I started out as a model parent. And I'd still be a model parent if my wife had had a hysterical pregnancy instead of a kid.
Before my son was born, the rules by which he'd live his life were all charted out. I'd witnessed the mistakes of other parents and was not about to repeat them. For example, I was determined not to buy him any newspapers until he was at least of reading age.
Years ago, while strolling in the company of a friend and his two-year-old daughter, the girl stopped at a newsrack and commanded Daddy to buy her a copy of the evening edition. My friend said no, you can't read. The girl said I don't care, I want a newspaper and I want it now. My friend said no. The girl did her uncannily accurate impression of Patty McCormack in The Bad Seed. My friend bought her a newspaper.
Obviously, this child had learned early on how to play Daddy like a Mister Music piano. And I decided then and there that no kid was ever gonna get the upper hand on my keys.
Among veteran moms and dads, that last sentence is one of millions sniggeringly referred to as Famous Last Words.
There aren't many ultimate truths in this world, but here's one of them: Nothing--repeat, nothing--is easier than looking at someone else's monstrous offspring and noting where their parents are going horribly wrong. But once you're dealing face-to-cherubic-face with your own precious heirs, it's damned near impossible to put what you've learned into practice.
For the benefit of model-parents-in-waiting, I offer the following collection of some of the more infamous Famous Last Words . . . and the clauses you'll be adding to them in no time flat.
"I will not let my child watch that cheap, violent, poorly animated, mind-warping kiddie-crap they show on Saturday-morning TV . . . unless I'm busy, want to sleep in, or just don't feel like dealing with the screams."
"I will never spank my child in public, especially while in line at the supermarket . . . except when threats of physical violence fail to attract his attention, and/or when the boy is really and truly asking for it."
"I will never allow my child to play with war toys . . . but since he already pretends that his Magic Bubble Wand is a semiautomatic machine gun, I suppose three or four fully accessoried G.I. Joe Action Playsets won't hurt."
"At dinnertime, he will eat all his vegetables . . . or he may simply spread them all over his plate to create the optical illusion that he's eaten them, and that will be fine by me--especially if it's been a long, ugly day."
"He will get no dessert until he's cleaned his plate . . . or the dog has cleaned his plate. Or I have cleaned his plate. Or somebody has cleaned his plate. Or he loses his plate."
"I will give my child candy only as a rare and special reward . . . like when he stops crying, begging and grovelling for it long enough for me to open the wrapper."
"No rude noises in public . . . unless the public finds his rude noises amusing. On those occasions, rude noises will be encouraged."
"I absolutely, positively will not tolerate whining . . . and as soon as I can think of an effective way to keep him from doing it, it WILL stop."
"I will not attempt to buy my child's affection with gifts . . . unless the gifts are relatively inexpensive, and I'm in the mood for a little extra affection."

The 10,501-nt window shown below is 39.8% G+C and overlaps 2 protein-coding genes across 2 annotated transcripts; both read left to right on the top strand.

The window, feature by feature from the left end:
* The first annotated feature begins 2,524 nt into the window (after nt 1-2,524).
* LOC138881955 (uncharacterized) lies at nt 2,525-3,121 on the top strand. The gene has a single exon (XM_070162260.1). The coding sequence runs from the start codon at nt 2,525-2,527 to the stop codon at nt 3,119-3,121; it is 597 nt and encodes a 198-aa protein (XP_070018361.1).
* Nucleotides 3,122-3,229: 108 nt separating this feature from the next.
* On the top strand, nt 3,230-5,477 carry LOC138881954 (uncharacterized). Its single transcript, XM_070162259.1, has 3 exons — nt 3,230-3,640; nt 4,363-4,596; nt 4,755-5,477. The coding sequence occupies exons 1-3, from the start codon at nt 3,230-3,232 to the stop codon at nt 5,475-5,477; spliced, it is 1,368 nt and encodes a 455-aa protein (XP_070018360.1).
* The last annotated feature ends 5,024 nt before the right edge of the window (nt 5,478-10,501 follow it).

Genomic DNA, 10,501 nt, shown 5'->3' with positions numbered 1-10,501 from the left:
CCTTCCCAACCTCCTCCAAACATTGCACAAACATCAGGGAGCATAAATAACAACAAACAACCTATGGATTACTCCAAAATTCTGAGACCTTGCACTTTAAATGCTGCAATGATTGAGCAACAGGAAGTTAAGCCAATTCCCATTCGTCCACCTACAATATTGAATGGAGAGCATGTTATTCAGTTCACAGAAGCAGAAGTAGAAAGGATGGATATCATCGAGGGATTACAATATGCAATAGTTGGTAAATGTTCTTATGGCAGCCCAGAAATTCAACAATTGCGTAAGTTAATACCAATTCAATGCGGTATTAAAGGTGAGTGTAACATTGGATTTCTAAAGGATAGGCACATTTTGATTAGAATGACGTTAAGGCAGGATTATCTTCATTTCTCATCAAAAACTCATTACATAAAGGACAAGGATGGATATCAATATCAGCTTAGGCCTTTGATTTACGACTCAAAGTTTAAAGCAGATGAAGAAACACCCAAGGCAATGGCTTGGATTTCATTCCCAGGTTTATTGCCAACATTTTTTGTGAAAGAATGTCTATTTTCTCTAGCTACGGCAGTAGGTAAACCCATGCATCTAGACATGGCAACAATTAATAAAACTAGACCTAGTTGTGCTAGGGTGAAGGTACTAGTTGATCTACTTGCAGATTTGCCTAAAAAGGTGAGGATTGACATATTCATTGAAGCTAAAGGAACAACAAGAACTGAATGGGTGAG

"I will always remember what it was like to be a kid . . . except when I'm consumed with what it's like being an adult."
"I will never let my child eat sugar-coated-frosted-puffed-soaked- inundated breakfast cereals . . . unless it's a brand that I like to eat, or there's a really nifty prize in the box that I'd like to play with." "When I say it's time to go to sleep, it's time to go to sleep . . . unless he firmly believes otherwise, in which case he'll be allowed to make six pointless trips to the bathroom, drink fourteen glasses of water, dutifully report and describe 37 different noises heard outside his window, and go to sleep when he's damn well good and ready."
"I will not spoil my child . . . at least until he has emerged from the birth canal, at which time spoiling him will become my hobby and reason to live."
"I will never put my child to bed without giving him a hug and a kiss." So far, that's the only preset rule I haven't broken. I like to think that one out of a million isn't a bad average. If you're a nonparent, feel free to keep your opinion to yourself.
There are countless other Famous Last Words, including "I will never attempt to manipulate my kid with threats I have no intention of carrying out"; "I will never blackmail my own child"; and "I will never order my child to be cute upon command" . . . a trio of hard, fast and unbreakable rules I recently shattered simultaneously.
One afternoon I heard my three-year- old son crooning "Yellow Submarine," which he'd never sung before. That night, when his mother came home, I asked him to repeat his performance. "Daddy," he sighed, "I'm too tired to sing."
"Oh," said I. "In that case, the next time we're in a store and you see a toy you'd like to have, maybe I'll be too tired to buy it for you." I hadn't even completed the last word of my threat when the boy broke into a lively chorus of "We all live in a yellow submarine, a yellow submarine, a yellow submarine . . . "
I'm so ashamed. But according to my wife, I'm still a model parent. "And you know what a model is," she likes to explain. "It's a small, cheap imitation of the real thing."
Oooooh. I feel better now.